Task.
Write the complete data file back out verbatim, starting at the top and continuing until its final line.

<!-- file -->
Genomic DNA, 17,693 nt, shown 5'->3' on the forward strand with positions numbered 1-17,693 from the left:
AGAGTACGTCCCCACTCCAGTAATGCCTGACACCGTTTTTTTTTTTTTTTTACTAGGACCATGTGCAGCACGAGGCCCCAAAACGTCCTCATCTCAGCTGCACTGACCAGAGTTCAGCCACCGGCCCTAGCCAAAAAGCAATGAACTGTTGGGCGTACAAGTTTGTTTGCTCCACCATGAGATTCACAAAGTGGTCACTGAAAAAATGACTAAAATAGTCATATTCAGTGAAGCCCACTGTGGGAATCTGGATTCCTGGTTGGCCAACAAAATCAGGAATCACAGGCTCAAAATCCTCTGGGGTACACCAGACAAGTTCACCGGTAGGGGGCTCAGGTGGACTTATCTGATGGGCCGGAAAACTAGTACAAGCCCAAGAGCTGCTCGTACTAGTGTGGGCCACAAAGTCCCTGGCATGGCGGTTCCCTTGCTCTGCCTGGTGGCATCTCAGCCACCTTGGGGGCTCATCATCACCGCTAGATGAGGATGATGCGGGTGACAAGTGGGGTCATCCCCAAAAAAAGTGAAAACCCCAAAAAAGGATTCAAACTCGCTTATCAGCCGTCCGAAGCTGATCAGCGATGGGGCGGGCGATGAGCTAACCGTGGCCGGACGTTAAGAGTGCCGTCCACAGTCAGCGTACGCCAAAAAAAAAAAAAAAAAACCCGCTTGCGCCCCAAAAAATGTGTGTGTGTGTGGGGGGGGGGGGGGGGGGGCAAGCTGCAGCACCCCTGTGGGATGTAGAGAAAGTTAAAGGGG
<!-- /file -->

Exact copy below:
Genomic DNA, 17,693 nt, shown 5'->3' on the forward strand with positions numbered 1-17,693 from the left:
AGAGTACGTCCCCACTCCAGTAATGCCTGACACCGTTTTTTTTTTTTTTTTACTAGGACCATGTGCAGCACGAGGCCCCAAAACGTCCTCATCTCAGCTGCACTGACCAGAGTTCAGCCACCGGCCCTAGCCAAAAAGCAATGAACTGTTGGGCGTACAAGTTTGTTTGCTCCACCATGAGATTCACAAAGTGGTCACTGAAAAAATGACTAAAATAGTCATATTCAGTGAAGCCCACTGTGGGAATCTGGATTCCTGGTTGGCCAACAAAATCAGGAATCACAGGCTCAAAATCCTCTGGGGTACACCAGACAAGTTCACCGGTAGGGGGCTCAGGTGGACTTATCTGATGGGCCGGAAAACTAGTACAAGCCCAAGAGCTGCTCGTACTAGTGTGGGCCACAAAGTCCCTGGCATGGCGGTTCCCTTGCTCTGCCTGGTGGCATCTCAGCCACCTTGGGGGCTCATCATCACCGCTAGATGAGGATGATGCGGGTGACAAGTGGGGTCATCCCCAAAAAAAGTGAAAACCCCAAAAAAGGATTCAAACTCGCTTATCAGCCGTCCGAAGCTGATCAGCGATGGGGCGGGCGATGAGCTAACCGTGGCCGGACGTTAAGAGTGCCGTCCACAGTCAGCGTACGCCAAAAAAAAAAAAAAAAAACCCGCTTGCGCCCCAAAAAATGTGTGTGTGTGTGGGGGGGGGGGGGGGGGGGCAAGCTGCAGCACCCCTGTGGGATGTAGAGAAAGTTAAAGGGG